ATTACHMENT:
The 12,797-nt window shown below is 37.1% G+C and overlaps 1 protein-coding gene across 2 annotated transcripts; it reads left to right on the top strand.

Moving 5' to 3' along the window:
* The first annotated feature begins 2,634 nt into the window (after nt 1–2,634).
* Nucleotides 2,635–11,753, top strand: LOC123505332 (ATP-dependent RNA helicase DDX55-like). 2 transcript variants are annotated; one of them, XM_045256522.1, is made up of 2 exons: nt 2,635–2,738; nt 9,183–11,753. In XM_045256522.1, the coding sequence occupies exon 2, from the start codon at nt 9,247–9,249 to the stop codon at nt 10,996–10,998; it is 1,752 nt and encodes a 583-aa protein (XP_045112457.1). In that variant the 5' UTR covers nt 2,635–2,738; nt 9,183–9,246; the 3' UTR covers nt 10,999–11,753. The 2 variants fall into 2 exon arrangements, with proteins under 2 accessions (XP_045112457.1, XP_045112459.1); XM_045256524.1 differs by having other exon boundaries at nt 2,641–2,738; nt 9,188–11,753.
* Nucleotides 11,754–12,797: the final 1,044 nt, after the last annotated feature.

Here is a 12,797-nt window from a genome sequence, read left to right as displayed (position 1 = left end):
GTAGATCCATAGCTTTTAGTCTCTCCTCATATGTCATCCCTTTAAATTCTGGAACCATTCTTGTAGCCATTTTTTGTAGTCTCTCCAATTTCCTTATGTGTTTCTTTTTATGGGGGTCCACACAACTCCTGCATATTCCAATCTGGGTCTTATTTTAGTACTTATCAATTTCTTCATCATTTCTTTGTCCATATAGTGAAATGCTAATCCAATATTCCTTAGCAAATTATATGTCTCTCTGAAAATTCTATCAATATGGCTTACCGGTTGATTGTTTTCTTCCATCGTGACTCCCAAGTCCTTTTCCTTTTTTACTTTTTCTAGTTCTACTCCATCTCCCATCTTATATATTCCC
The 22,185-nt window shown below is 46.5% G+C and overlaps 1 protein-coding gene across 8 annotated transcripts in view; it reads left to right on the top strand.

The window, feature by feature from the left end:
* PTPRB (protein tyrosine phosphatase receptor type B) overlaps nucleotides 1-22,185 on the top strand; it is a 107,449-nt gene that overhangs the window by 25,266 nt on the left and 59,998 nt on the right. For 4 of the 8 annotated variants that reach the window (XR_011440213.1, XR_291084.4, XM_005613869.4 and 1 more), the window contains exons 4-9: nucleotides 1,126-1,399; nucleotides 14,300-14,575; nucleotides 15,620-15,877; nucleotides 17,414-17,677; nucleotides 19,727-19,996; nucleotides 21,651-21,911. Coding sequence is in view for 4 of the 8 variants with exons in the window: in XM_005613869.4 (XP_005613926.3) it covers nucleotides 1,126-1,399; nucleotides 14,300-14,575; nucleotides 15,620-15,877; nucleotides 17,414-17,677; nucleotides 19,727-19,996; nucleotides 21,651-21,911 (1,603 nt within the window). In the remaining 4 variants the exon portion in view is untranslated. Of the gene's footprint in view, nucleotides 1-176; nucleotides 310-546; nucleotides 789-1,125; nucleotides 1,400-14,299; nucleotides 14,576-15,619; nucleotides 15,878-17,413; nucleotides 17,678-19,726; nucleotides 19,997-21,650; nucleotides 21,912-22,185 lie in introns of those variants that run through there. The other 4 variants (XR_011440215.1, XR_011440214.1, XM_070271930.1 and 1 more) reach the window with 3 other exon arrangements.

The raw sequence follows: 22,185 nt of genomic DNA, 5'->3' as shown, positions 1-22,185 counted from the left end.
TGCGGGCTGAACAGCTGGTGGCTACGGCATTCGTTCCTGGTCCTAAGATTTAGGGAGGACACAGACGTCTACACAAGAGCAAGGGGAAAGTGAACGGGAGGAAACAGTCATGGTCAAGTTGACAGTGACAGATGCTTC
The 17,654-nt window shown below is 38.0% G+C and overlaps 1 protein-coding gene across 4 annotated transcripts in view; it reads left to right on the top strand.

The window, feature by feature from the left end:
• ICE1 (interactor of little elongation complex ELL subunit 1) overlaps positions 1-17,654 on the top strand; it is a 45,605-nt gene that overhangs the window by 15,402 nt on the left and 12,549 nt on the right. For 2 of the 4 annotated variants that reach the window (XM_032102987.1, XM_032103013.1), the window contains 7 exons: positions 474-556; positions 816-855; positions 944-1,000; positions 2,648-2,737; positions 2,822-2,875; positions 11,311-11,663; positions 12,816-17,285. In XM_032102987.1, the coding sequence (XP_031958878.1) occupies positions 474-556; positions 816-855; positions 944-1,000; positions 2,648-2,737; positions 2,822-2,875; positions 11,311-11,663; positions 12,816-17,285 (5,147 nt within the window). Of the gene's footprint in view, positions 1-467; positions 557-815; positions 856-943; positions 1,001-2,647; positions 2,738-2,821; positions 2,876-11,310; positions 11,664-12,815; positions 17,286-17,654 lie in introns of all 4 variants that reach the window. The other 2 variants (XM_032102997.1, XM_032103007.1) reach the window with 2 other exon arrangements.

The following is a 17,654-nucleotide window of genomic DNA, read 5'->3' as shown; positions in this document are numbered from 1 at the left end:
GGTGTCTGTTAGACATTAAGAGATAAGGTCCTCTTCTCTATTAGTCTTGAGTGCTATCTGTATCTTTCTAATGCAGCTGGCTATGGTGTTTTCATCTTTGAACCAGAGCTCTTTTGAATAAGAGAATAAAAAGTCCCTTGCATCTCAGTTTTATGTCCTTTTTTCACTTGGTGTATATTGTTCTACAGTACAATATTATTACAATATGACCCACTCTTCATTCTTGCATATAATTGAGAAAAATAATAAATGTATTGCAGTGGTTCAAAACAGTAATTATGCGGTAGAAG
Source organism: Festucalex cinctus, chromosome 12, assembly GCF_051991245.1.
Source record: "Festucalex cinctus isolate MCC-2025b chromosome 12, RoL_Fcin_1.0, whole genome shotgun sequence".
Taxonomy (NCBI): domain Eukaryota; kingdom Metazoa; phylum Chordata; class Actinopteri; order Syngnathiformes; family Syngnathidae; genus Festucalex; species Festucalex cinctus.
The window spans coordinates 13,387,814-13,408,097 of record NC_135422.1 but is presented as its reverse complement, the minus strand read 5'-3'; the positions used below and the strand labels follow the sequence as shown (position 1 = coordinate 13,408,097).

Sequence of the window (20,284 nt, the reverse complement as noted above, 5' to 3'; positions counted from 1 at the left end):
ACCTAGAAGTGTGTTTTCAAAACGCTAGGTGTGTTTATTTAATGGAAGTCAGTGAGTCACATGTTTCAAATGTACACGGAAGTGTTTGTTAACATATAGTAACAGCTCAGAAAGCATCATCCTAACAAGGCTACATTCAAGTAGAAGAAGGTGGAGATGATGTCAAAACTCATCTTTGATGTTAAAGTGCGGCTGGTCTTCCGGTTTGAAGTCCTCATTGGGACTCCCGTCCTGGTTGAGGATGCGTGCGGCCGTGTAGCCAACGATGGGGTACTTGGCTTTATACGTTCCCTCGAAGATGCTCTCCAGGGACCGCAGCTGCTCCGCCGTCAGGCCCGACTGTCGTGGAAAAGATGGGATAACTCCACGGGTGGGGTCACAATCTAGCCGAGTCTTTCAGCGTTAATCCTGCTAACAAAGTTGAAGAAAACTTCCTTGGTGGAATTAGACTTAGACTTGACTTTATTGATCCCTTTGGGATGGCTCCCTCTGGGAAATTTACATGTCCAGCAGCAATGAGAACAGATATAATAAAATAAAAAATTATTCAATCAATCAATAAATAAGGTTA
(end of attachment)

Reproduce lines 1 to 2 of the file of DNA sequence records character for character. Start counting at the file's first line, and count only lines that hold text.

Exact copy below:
The 12,797-nt window shown below is 37.1% G+C and overlaps 1 protein-coding gene across 2 annotated transcripts; it reads left to right on the top strand.

Moving 5' to 3' along the window: